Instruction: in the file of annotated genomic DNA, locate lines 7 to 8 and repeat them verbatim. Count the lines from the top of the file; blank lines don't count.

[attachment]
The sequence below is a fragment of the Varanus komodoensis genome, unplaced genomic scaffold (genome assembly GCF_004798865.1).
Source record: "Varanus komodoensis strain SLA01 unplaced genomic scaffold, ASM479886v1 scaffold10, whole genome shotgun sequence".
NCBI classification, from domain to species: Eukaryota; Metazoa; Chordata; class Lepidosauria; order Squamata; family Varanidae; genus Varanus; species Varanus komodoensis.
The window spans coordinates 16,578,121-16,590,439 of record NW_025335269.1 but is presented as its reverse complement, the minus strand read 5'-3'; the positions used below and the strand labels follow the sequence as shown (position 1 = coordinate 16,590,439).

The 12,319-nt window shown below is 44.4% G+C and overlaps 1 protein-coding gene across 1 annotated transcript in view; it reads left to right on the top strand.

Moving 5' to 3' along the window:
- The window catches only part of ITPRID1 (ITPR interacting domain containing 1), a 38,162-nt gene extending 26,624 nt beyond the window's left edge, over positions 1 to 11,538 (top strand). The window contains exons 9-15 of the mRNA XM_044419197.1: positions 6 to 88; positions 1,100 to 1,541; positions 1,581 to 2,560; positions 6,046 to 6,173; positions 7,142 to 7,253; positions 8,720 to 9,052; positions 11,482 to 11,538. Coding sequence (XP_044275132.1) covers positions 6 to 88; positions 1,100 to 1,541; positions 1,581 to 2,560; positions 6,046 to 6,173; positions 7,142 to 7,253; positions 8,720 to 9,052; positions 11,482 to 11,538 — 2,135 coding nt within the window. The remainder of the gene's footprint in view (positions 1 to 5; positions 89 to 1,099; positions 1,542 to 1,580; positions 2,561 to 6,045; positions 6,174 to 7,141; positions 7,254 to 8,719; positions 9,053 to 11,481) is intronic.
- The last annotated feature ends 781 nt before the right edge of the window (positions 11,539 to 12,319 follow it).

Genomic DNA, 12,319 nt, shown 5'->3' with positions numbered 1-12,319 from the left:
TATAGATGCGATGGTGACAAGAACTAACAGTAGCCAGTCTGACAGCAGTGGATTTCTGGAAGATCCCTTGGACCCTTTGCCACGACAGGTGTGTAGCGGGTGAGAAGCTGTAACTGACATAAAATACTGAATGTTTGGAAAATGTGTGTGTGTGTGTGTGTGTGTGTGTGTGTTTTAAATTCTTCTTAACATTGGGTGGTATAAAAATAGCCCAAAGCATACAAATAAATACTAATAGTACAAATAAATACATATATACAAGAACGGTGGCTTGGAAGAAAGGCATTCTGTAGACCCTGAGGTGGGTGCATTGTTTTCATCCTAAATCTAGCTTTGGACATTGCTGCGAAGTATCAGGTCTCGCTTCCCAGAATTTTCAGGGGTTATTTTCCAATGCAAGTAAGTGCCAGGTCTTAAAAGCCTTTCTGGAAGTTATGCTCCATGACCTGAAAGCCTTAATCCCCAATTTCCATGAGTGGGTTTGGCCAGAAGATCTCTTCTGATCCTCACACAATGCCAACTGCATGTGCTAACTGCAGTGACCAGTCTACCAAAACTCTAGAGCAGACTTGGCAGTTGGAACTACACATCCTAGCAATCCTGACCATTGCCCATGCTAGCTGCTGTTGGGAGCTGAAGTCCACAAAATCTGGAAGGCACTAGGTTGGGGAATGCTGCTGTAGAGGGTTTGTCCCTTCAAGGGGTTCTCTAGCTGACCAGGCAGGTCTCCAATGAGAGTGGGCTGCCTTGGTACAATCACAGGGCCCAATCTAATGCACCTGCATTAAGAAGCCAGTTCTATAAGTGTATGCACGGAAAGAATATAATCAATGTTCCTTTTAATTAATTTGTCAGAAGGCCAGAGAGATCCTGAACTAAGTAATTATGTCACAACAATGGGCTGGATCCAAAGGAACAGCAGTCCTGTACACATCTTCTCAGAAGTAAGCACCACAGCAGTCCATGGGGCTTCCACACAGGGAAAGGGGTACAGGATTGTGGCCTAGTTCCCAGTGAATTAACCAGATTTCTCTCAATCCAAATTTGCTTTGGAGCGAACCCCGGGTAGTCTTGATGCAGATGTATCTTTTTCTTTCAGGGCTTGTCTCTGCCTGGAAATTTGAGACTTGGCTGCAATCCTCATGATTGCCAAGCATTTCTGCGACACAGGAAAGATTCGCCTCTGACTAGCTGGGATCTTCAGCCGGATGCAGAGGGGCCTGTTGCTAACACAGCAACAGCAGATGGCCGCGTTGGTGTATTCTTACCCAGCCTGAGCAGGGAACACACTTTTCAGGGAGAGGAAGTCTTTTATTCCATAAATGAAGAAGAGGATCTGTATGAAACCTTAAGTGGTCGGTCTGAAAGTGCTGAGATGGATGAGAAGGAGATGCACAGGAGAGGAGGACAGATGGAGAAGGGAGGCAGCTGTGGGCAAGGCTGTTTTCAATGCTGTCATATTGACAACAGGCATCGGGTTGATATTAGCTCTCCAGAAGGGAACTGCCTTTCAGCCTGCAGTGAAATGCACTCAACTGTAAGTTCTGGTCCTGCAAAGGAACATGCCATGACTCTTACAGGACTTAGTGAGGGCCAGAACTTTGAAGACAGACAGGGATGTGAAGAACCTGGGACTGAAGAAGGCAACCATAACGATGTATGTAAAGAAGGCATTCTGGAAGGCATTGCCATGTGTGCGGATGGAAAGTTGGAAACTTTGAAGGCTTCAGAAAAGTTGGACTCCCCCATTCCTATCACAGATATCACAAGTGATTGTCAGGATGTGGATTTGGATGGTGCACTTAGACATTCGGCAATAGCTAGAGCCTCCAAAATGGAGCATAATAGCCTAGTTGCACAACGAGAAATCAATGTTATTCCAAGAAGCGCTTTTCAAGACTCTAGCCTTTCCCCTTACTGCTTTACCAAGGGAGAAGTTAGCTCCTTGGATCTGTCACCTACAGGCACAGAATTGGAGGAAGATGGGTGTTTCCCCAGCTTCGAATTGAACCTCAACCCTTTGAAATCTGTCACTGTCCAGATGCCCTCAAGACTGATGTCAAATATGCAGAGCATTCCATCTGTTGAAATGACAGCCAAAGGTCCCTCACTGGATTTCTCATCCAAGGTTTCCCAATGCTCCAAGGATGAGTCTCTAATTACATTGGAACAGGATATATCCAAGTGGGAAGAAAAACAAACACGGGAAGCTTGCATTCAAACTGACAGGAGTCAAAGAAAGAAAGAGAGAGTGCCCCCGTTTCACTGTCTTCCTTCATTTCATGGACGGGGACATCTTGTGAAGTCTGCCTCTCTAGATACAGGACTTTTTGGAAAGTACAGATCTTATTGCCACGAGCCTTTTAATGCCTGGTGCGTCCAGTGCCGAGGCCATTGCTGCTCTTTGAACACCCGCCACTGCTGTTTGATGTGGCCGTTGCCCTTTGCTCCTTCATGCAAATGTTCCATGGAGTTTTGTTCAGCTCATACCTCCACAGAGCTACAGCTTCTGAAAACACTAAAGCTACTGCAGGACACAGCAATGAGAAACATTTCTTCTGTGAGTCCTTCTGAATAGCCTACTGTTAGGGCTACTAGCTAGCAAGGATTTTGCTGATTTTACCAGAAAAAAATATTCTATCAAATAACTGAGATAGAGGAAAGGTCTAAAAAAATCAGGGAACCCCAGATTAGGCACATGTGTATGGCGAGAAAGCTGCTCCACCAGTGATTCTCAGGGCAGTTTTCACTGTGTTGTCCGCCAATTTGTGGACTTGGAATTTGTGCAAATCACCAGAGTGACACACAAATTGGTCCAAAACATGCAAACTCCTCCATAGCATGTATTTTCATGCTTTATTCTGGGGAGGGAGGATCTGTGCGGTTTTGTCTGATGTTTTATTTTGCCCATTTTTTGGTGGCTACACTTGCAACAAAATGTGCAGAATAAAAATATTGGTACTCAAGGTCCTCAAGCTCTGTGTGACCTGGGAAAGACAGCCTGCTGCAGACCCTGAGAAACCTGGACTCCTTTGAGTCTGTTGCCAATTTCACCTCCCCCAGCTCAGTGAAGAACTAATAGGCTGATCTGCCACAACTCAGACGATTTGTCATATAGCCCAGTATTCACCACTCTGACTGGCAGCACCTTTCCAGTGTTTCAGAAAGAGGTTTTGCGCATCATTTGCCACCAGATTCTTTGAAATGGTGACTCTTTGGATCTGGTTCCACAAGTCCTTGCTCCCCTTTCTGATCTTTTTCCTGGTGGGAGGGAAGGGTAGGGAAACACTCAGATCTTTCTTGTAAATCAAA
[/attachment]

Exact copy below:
- The window catches only part of ITPRID1 (ITPR interacting domain containing 1), a 38,162-nt gene extending 26,624 nt beyond the window's left edge, over positions 1 to 11,538 (top strand). The window contains exons 9-15 of the mRNA XM_044419197.1: positions 6 to 88; positions 1,100 to 1,541; positions 1,581 to 2,560; positions 6,046 to 6,173; positions 7,142 to 7,253; positions 8,720 to 9,052; positions 11,482 to 11,538. Coding sequence (XP_044275132.1) covers positions 6 to 88; positions 1,100 to 1,541; positions 1,581 to 2,560; positions 6,046 to 6,173; positions 7,142 to 7,253; positions 8,720 to 9,052; positions 11,482 to 11,538 — 2,135 coding nt within the window. The remainder of the gene's footprint in view (positions 1 to 5; positions 89 to 1,099; positions 1,542 to 1,580; positions 2,561 to 6,045; positions 6,174 to 7,141; positions 7,254 to 8,719; positions 9,053 to 11,481) is intronic.
- The last annotated feature ends 781 nt before the right edge of the window (positions 11,539 to 12,319 follow it).